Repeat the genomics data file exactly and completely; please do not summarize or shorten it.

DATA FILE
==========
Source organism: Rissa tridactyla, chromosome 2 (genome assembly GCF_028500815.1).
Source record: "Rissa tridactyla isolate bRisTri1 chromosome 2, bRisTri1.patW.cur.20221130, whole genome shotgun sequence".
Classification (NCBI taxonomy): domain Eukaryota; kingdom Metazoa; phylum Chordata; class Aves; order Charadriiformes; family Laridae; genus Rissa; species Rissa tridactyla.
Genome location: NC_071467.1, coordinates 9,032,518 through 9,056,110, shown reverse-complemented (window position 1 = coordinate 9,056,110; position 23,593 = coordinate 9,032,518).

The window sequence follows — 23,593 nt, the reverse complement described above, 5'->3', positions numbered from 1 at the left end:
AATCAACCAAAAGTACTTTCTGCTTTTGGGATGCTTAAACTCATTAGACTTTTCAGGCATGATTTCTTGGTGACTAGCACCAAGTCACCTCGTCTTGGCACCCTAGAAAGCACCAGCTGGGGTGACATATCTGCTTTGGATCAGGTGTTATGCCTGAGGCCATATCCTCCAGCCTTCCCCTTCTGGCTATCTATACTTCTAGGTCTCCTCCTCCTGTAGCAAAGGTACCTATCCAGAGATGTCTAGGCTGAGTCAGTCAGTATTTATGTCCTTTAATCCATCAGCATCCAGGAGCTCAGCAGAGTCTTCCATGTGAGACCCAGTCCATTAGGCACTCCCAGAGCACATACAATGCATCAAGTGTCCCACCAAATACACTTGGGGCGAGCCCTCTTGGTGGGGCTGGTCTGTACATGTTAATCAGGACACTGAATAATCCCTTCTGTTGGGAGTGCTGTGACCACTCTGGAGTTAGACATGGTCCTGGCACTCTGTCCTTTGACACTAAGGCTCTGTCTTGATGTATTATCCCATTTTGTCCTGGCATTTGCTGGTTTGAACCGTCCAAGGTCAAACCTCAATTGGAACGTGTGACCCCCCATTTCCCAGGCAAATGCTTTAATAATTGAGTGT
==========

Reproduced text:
Source organism: Rissa tridactyla, chromosome 2 (genome assembly GCF_028500815.1).
Source record: "Rissa tridactyla isolate bRisTri1 chromosome 2, bRisTri1.patW.cur.20221130, whole genome shotgun sequence".
Classification (NCBI taxonomy): domain Eukaryota; kingdom Metazoa; phylum Chordata; class Aves; order Charadriiformes; family Laridae; genus Rissa; species Rissa tridactyla.
Genome location: NC_071467.1, coordinates 9,032,518 through 9,056,110, shown reverse-complemented (window position 1 = coordinate 9,056,110; position 23,593 = coordinate 9,032,518).

The window sequence follows — 23,593 nt, the reverse complement described above, 5'->3', positions numbered from 1 at the left end:
AATCAACCAAAAGTACTTTCTGCTTTTGGGATGCTTAAACTCATTAGACTTTTCAGGCATGATTTCTTGGTGACTAGCACCAAGTCACCTCGTCTTGGCACCCTAGAAAGCACCAGCTGGGGTGACATATCTGCTTTGGATCAGGTGTTATGCCTGAGGCCATATCCTCCAGCCTTCCCCTTCTGGCTATCTATACTTCTAGGTCTCCTCCTCCTGTAGCAAAGGTACCTATCCAGAGATGTCTAGGCTGAGTCAGTCAGTATTTATGTCCTTTAATCCATCAGCATCCAGGAGCTCAGCAGAGTCTTCCATGTGAGACCCAGTCCATTAGGCACTCCCAGAGCACATACAATGCATCAAGTGTCCCACCAAATACACTTGGGGCGAGCCCTCTTGGTGGGGCTGGTCTGTACATGTTAATCAGGACACTGAATAATCCCTTCTGTTGGGAGTGCTGTGACCACTCTGGAGTTAGACATGGTCCTGGCACTCTGTCCTTTGACACTAAGGCTCTGTCTTGATGTATTATCCCATTTTGTCCTGGCATTTGCTGGTTTGAACCGTCCAAGGTCAAACCTCAATTGGAACGTGTGACCCCCCATTTCCCAGGCAAATGCTTTAATAATTGAGTGT